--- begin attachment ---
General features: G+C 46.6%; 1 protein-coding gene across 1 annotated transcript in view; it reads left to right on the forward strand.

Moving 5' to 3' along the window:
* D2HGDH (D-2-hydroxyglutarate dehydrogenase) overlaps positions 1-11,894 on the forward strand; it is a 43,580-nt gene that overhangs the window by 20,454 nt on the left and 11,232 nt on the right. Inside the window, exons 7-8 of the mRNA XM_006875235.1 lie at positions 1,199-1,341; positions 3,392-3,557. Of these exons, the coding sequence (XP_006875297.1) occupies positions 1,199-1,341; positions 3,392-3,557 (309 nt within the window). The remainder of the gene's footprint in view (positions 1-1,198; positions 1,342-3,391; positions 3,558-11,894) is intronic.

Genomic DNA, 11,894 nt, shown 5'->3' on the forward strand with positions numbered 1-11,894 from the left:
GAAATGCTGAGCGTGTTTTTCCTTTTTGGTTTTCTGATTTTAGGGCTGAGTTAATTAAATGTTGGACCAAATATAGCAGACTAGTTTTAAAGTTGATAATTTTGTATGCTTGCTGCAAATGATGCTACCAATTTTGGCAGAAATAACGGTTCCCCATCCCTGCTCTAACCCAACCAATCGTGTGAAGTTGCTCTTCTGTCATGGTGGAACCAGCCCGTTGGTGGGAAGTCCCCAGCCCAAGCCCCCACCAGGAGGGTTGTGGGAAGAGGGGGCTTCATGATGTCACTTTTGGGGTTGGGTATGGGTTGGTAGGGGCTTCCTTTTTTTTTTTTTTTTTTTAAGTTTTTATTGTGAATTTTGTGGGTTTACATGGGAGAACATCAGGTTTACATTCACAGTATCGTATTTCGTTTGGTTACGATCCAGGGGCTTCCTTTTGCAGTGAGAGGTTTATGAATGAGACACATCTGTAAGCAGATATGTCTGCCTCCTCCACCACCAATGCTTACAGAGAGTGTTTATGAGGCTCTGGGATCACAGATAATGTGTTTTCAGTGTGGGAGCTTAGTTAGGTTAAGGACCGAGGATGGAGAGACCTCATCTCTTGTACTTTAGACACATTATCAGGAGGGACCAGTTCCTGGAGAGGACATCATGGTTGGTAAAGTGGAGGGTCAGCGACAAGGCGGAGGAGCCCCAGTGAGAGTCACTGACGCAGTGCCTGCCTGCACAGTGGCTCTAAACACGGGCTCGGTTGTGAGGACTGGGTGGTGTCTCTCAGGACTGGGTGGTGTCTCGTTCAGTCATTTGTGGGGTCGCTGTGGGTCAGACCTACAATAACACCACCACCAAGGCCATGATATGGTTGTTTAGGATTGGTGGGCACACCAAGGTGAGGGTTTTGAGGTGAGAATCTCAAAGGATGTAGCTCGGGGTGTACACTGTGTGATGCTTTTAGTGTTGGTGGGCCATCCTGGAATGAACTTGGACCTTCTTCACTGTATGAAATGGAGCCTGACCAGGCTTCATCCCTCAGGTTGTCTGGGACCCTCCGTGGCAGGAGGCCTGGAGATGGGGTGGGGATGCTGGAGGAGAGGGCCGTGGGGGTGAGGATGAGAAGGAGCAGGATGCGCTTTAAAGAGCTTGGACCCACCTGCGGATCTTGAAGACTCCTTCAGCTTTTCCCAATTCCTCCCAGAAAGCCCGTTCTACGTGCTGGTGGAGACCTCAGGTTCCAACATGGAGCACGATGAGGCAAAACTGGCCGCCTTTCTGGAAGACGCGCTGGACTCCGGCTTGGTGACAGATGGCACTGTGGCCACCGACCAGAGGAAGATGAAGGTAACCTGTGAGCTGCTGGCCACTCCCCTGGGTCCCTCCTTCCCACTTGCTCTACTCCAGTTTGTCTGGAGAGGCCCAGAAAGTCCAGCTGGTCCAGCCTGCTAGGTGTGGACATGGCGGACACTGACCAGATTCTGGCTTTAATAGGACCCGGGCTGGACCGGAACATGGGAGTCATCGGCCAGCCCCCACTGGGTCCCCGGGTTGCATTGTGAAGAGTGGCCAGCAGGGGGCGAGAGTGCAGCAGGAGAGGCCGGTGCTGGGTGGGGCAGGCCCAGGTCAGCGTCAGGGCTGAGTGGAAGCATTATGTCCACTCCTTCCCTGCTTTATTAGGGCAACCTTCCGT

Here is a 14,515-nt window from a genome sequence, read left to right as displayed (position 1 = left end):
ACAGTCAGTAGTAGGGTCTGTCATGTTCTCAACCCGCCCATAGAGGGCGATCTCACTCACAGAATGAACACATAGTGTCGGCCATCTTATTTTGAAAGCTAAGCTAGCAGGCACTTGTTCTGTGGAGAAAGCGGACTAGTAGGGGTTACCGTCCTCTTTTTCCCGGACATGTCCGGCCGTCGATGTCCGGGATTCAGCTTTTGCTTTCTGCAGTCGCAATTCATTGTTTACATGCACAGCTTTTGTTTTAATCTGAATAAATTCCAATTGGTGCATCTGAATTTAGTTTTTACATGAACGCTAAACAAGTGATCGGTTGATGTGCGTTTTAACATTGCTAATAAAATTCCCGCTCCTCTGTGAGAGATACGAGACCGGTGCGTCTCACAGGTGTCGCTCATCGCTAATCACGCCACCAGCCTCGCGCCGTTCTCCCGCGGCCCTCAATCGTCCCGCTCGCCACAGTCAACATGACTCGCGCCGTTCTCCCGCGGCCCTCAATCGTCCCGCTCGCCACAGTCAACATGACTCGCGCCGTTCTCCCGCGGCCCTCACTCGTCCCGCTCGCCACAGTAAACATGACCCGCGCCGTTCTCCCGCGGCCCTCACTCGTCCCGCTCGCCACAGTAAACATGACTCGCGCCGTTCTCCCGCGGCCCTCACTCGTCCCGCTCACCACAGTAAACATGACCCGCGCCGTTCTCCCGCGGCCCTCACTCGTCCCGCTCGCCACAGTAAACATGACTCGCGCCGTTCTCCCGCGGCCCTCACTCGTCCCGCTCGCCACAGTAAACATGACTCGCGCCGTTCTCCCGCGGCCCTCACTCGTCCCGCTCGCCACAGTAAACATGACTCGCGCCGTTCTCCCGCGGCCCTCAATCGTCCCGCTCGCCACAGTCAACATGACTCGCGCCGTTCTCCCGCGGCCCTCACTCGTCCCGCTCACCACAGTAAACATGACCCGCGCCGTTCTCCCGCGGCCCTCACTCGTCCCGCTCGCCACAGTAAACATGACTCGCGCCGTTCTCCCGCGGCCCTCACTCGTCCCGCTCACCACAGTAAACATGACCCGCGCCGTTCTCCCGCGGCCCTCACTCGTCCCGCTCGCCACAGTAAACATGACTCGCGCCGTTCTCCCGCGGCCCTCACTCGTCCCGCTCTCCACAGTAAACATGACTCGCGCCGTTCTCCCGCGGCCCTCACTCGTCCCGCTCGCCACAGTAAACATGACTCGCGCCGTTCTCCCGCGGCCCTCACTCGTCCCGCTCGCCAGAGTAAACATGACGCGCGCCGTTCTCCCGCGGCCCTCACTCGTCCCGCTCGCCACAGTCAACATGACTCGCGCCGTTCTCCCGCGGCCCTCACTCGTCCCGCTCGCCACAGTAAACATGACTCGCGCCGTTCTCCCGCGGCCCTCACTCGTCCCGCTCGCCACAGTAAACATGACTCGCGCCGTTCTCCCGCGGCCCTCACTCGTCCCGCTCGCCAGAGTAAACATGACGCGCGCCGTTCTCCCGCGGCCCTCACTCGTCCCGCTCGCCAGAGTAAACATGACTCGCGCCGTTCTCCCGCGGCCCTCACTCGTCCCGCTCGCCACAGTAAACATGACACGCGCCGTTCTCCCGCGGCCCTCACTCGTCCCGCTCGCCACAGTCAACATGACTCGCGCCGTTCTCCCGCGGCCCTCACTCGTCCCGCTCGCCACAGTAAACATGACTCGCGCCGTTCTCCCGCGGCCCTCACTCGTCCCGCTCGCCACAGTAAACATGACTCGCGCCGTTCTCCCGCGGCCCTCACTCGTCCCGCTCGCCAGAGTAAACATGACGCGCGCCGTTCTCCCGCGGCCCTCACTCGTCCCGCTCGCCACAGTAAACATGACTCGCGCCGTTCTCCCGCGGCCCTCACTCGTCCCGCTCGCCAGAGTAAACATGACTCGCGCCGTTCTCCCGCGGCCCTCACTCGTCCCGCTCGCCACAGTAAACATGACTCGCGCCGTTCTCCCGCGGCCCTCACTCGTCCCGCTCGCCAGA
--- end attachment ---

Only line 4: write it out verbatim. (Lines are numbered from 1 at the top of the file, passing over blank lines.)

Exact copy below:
Genomic DNA, 11,894 nt, shown 5'->3' on the forward strand with positions numbered 1-11,894 from the left: